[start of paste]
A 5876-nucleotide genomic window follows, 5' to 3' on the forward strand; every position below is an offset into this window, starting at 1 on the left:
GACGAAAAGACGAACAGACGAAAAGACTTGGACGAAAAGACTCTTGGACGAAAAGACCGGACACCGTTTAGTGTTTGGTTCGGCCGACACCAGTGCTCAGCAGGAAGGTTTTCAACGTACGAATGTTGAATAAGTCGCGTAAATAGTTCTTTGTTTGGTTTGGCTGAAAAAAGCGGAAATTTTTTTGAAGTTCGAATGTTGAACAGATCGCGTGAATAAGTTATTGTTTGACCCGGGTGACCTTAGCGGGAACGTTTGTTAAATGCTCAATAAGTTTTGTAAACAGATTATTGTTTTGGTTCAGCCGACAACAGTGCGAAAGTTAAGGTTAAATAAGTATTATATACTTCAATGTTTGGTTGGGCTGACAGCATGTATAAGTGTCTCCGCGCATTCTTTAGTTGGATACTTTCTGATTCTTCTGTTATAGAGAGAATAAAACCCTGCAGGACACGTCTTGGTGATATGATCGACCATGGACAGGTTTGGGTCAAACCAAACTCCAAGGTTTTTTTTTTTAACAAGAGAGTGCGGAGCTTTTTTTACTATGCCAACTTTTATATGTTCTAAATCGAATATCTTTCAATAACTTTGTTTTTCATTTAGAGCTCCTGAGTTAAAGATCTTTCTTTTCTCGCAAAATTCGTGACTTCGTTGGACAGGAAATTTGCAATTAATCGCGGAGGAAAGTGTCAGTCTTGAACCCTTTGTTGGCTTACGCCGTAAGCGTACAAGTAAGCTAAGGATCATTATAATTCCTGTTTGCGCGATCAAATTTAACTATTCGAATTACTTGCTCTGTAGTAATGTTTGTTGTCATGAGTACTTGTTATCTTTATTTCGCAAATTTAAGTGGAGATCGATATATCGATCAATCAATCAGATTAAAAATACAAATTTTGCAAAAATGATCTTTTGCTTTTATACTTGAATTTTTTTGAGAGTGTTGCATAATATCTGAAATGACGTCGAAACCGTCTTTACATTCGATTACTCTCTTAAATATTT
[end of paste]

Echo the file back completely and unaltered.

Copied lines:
A 5876-nucleotide genomic window follows, 5' to 3' on the forward strand; every position below is an offset into this window, starting at 1 on the left:
GACGAAAAGACGAACAGACGAAAAGACTTGGACGAAAAGACTCTTGGACGAAAAGACCGGACACCGTTTAGTGTTTGGTTCGGCCGACACCAGTGCTCAGCAGGAAGGTTTTCAACGTACGAATGTTGAATAAGTCGCGTAAATAGTTCTTTGTTTGGTTTGGCTGAAAAAAGCGGAAATTTTTTTGAAGTTCGAATGTTGAACAGATCGCGTGAATAAGTTATTGTTTGACCCGGGTGACCTTAGCGGGAACGTTTGTTAAATGCTCAATAAGTTTTGTAAACAGATTATTGTTTTGGTTCAGCCGACAACAGTGCGAAAGTTAAGGTTAAATAAGTATTATATACTTCAATGTTTGGTTGGGCTGACAGCATGTATAAGTGTCTCCGCGCATTCTTTAGTTGGATACTTTCTGATTCTTCTGTTATAGAGAGAATAAAACCCTGCAGGACACGTCTTGGTGATATGATCGACCATGGACAGGTTTGGGTCAAACCAAACTCCAAGGTTTTTTTTTTTAACAAGAGAGTGCGGAGCTTTTTTTACTATGCCAACTTTTATATGTTCTAAATCGAATATCTTTCAATAACTTTGTTTTTCATTTAGAGCTCCTGAGTTAAAGATCTTTCTTTTCTCGCAAAATTCGTGACTTCGTTGGACAGGAAATTTGCAATTAATCGCGGAGGAAAGTGTCAGTCTTGAACCCTTTGTTGGCTTACGCCGTAAGCGTACAAGTAAGCTAAGGATCATTATAATTCCTGTTTGCGCGATCAAATTTAACTATTCGAATTACTTGCTCTGTAGTAATGTTTGTTGTCATGAGTACTTGTTATCTTTATTTCGCAAATTTAAGTGGAGATCGATATATCGATCAATCAATCAGATTAAAAATACAAATTTTGCAAAAATGATCTTTTGCTTTTATACTTGAATTTTTTTGAGAGTGTTGCATAATATCTGAAATGACGTCGAAACCGTCTTTACATTCGATTACTCTCTTAAATATTT